Growing up in NEPA you learn to love Coors, Miller, and PBR (in an unironic manner). Craft beer wasn’t part of the vocabulary and microbreweries were few and far between. Regional beer was limited to good old Lion’s Head.
Lancaster has a surprising number of small microbreweries and brew pubs. I say surprising, because while I was always aware of their existence, my recent family outing, combined with the beer fest I attended in August in state college has made me more attuned to these establishments. I put together how easy it would be to make a day of this, and set about creating my own beer trail, similar to the wine trails of the Finger Lakes which seemed especially popular this summer (judging from what I saw on Facebook).
I recruited a couple of my buddies this past Saturday, to give it a whirl. The plan was to start at Stoudt’s Brewery in Adamstown, work our way down into Lancaster (where there are three microbreweries), head up to the newly opened Appalachian Brewing Company in Lititz, Bube’s in Mt. Joy, and end at Troegs Tasting room in Hershey, PA.
We made it to four. You should have better luck. My friends are notorious for turning bar crawls into a two bar tour.
In order to hit all 8 locales, you should start at either Stoudt’s or Troegs, on either end of this “trail.” We started at Lancaster Brewing Company simply because it’s directly across the street from my apartment. You can get a sampling tray at LBC for $18.00. It includes a five ounce sample of everything they have on tap. We sampled fourteen beers.
We moved from LBC to the Rumspring Brewery and Mt. Hope Wine Gallery, which I reviewed a few weeks ago. At that point we decided with downpours that day, and the amount we’d had to drink, it’d be smartest to hit only one more out of town location, before heading back into Lancaster and parking the car for the night. We exed out Troegs and Stoudt’s because they are farthest out, and decided to choose between Bube’s and Appalachian Brewing Company. Two of us had been to ABC prior, so decided on Bube’s.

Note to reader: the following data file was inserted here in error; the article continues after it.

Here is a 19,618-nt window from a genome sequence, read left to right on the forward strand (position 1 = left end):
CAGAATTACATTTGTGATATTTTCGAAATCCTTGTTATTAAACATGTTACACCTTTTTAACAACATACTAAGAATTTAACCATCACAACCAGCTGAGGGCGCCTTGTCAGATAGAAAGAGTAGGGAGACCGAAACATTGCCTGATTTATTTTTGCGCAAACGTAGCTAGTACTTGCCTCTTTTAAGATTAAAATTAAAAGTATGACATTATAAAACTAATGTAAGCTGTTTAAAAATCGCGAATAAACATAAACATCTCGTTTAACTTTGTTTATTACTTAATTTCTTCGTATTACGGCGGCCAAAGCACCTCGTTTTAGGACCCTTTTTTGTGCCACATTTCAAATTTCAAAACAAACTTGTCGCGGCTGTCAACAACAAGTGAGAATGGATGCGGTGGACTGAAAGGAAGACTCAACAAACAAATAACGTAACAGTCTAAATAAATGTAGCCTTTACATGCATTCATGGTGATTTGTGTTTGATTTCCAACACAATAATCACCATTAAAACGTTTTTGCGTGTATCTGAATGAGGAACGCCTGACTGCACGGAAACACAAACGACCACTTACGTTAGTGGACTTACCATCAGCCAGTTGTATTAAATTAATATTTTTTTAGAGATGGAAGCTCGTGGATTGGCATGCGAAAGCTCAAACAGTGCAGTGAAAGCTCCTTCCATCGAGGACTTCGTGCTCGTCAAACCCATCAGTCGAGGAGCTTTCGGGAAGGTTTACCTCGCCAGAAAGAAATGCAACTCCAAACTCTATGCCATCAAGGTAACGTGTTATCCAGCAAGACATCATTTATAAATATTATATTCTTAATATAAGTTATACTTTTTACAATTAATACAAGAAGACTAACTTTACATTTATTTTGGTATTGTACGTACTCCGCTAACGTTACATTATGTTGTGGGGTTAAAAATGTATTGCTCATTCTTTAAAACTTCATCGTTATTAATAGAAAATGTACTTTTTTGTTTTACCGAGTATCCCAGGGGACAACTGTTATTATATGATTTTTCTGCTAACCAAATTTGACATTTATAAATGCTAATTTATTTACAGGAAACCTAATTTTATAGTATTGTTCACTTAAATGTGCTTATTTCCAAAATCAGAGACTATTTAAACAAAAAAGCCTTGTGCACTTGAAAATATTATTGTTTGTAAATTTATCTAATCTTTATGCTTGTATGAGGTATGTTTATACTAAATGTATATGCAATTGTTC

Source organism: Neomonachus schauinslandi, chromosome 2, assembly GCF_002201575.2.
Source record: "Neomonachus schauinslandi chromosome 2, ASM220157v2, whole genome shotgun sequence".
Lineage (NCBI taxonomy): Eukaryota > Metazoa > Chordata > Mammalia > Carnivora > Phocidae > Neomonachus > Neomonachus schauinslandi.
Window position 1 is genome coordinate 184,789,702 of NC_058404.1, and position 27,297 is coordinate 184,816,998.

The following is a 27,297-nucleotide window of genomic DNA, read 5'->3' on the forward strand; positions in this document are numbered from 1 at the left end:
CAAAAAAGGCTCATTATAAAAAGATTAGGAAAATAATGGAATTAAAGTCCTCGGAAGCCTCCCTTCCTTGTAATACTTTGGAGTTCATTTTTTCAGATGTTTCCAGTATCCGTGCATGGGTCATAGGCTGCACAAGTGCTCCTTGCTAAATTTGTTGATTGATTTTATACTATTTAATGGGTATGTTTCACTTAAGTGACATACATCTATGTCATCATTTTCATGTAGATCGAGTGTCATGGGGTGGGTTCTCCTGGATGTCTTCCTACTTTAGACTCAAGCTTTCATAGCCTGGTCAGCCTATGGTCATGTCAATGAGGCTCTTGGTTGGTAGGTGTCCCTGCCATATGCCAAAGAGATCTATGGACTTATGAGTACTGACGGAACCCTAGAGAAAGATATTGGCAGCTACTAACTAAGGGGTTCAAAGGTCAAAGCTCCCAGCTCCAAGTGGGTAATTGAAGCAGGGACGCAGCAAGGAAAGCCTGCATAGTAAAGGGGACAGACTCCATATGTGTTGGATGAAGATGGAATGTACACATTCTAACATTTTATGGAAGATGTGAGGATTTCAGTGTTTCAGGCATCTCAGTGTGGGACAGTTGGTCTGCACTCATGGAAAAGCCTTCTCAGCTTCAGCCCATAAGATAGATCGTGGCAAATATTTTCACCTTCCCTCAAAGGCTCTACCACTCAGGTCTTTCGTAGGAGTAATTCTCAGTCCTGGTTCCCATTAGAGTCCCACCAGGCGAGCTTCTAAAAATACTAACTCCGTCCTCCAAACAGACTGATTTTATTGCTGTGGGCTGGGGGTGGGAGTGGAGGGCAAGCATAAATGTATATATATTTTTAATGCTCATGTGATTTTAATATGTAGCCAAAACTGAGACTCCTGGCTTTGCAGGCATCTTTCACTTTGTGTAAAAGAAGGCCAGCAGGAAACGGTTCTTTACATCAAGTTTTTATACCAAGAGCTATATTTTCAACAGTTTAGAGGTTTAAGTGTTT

Bube’s was an interesting experience. The building is large, and several different themed restaurants are under the same roof, giving it a vaguely disjointed feeling. One of those themes seemed like some sort of murder mystery. We heard people screaming on our way in and opened the door, thinking in all actuality that it was a haunted house. A woman was screaming at the top of her lungs, a body was on the floor, and a man stood over it with some sort of cage contraption around his head. It was weird.
We ordered from the Bottleworks and had our beers out in their Biergarten, which looks like it’d probably be a cool place to spend the night. I like that at Bube’s several “regular” beers are also on tap/available in bottles for patrons to chose from.
We ended at Spring House Tap room in downtown Lancaster for a few drinks and food (excellent wings, and I’m told excellent Mac n cheese) before ditching the whole “brewpub” theme and barhopping for the rest of the night, which was good. I was jonesing to tap the rockies.
For those of you who plan better than we do: here’s the locations of the Lancaster County brewpubs, in the order I’d do them in (I’m starting from the east..if you want to start in the west, just reverse the order).
LANCASTER COUNTY BREWERY TOUR ITINERARY:
2800 N Reading Rd, Reinholds, PA 17569
Mt. Hope Wine Gallery and Rumspringa Brewing Company:
3174 Old Philadelphia Pike, Bird in Hand, PA 17505-9727
Lancaster Brewing Company:
302 N Plum St, Lancaster, PA 17602
Spring House Tap Room:
25 W King St, Lancaster, PA 17603
Iron Hill Brewery:
601 Harrisburg Ave, Lancaster, PA 17603
Appalachian Brewing Company:
310 Primrose Ave, Lancaster PA 17603
102 North Market Street – Mount Joy, PA 17552
200 E Hershey Park Dr, Hershey, PA 17033
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